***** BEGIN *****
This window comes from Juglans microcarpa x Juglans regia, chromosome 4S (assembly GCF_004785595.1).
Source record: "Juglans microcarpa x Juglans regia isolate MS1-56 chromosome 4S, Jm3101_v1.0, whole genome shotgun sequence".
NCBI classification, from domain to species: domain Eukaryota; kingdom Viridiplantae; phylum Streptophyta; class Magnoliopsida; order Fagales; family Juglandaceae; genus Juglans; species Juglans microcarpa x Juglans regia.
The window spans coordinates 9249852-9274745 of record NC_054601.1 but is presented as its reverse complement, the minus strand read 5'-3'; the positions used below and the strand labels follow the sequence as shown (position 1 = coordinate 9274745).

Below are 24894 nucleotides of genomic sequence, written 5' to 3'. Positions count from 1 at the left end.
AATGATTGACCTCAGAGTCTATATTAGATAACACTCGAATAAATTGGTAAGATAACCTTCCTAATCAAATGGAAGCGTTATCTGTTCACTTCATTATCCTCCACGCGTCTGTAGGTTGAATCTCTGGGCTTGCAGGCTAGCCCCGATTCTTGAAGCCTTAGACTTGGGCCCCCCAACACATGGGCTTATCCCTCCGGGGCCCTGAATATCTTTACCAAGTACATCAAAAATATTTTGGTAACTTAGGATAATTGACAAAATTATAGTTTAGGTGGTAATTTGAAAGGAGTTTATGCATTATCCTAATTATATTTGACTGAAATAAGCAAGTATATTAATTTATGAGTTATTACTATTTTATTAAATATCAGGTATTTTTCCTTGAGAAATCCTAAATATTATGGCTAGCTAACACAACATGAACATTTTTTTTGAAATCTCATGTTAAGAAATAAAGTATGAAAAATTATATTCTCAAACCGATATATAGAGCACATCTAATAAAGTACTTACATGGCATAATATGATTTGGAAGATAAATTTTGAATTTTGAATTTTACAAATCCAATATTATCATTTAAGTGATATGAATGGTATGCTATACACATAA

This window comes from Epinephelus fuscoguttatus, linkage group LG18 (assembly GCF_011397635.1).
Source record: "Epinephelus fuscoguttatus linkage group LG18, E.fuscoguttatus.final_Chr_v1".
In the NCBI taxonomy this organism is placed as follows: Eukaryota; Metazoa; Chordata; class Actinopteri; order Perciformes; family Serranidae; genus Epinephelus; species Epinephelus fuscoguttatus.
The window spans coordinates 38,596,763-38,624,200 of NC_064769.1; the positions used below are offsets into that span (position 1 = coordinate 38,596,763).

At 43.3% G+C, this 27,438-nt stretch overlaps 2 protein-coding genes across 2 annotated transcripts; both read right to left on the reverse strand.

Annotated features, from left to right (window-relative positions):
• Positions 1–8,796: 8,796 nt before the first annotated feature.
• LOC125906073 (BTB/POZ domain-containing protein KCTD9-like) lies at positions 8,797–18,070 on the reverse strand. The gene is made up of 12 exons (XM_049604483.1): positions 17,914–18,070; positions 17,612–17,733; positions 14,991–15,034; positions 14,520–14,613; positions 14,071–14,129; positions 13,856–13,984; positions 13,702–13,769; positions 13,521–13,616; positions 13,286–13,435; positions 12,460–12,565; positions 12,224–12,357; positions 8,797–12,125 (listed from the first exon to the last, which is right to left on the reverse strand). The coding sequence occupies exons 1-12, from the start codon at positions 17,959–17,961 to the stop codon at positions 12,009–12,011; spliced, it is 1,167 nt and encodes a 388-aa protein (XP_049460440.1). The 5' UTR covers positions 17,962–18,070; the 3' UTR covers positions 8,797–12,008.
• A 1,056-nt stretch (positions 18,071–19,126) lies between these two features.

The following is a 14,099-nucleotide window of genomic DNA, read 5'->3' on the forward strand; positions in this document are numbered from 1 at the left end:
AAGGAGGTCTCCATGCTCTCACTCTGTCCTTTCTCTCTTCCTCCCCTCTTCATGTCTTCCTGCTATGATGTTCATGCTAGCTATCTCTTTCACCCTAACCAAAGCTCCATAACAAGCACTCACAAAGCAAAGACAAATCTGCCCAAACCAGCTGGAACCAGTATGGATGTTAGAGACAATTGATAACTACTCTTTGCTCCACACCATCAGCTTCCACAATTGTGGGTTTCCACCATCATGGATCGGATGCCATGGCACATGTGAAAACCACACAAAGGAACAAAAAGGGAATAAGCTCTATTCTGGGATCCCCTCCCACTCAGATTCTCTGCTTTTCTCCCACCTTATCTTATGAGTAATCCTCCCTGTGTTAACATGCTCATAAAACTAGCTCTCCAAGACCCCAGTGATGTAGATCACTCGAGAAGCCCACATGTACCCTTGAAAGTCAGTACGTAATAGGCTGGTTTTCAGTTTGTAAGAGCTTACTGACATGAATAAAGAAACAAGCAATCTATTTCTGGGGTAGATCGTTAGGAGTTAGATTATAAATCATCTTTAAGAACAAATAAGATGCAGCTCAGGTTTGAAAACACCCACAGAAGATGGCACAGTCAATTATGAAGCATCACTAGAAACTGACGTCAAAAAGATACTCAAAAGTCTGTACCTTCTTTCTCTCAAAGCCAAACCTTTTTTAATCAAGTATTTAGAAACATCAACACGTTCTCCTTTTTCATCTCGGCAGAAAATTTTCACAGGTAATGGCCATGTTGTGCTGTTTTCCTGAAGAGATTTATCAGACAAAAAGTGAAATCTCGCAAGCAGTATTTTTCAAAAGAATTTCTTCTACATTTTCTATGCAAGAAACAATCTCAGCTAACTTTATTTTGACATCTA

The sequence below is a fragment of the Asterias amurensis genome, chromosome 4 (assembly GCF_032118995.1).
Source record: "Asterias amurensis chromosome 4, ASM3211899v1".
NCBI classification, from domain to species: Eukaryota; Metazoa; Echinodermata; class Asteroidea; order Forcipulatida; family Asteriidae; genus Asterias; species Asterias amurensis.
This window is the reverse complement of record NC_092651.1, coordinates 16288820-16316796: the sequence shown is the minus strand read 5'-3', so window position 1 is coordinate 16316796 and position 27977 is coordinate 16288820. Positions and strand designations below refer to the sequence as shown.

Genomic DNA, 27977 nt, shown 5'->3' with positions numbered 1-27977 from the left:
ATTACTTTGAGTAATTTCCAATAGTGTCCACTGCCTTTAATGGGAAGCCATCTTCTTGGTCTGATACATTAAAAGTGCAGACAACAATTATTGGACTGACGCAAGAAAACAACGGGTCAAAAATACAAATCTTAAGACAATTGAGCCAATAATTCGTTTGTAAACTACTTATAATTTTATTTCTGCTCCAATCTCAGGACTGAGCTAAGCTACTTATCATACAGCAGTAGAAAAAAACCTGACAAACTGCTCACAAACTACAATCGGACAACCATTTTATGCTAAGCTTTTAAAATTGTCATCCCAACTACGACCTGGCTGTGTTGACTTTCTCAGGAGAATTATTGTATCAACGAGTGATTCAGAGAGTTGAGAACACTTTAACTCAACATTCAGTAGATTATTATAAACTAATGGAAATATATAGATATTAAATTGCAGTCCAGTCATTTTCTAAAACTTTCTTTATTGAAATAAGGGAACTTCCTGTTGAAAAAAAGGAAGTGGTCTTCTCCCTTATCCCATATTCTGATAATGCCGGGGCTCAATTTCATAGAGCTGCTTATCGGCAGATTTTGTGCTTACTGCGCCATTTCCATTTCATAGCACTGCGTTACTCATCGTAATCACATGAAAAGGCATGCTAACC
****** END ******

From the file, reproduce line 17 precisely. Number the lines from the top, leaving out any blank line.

AAGGAGGTCTCCATGCTCTCACTCTGTCCTTTCTCTCTTCCTCCCCTCTTCATGTCTTCCTGCTATGATGTTCATGCTAGCTATCTCTTTCACCCTAACCAAAGCTCCATAACAAGCACTCACAAAGCAAAGACAAATCTGCCCAAACCAGCTGGAACCAGTATGGATGTTAGAGACAATTGATAACTACTCTTTGCTCCACACCATCAGCTTCCACAATTGTGGGTTTCCACCATCATGGATCGGATGCCATGGCACATGTGAAAACCACACAAAGGAACAAAAAGGGAATAAGCTCTATTCTGGGATCCCCTCCCACTCAGATTCTCTGCTTTTCTCCCACCTTATCTTATGAGTAATCCTCCCTGTGTTAACATGCTCATAAAACTAGCTCTCCAAGACCCCAGTGATGTAGATCACTCGAGAAGCCCACATGTACCCTTGAAAGTCAGTACGTAATAGGCTGGTTTTCAGTTTGTAAGAGCTTACTGACATGAATAAAGAAACAAGCAATCTATTTCTGGGGTAGATCGTTAGGAGTTAGATTATAAATCATCTTTAAGAACAAATAAGATGCAGCTCAGGTTTGAAAACACCCACAGAAGATGGCACAGTCAATTATGAAGCATCACTAGAAACTGACGTCAAAAAGATACTCAAAAGTCTGTACCTTCTTTCTCTCAAAGCCAAACCTTTTTTAATCAAGTATTTAGAAACATCAACACGTTCTCCTTTTTCATCTCGGCAGAAAATTTTCACAGGTAATGGCCATGTTGTGCTGTTTTCCTGAAGAGATTTATCAGACAAAAAGTGAAATCTCGCAAGCAGTATTTTTCAAAAGAATTTCTTCTACATTTTCTATGCAAGAAACAATCTCAGCTAACTTTATTTTGACATCTA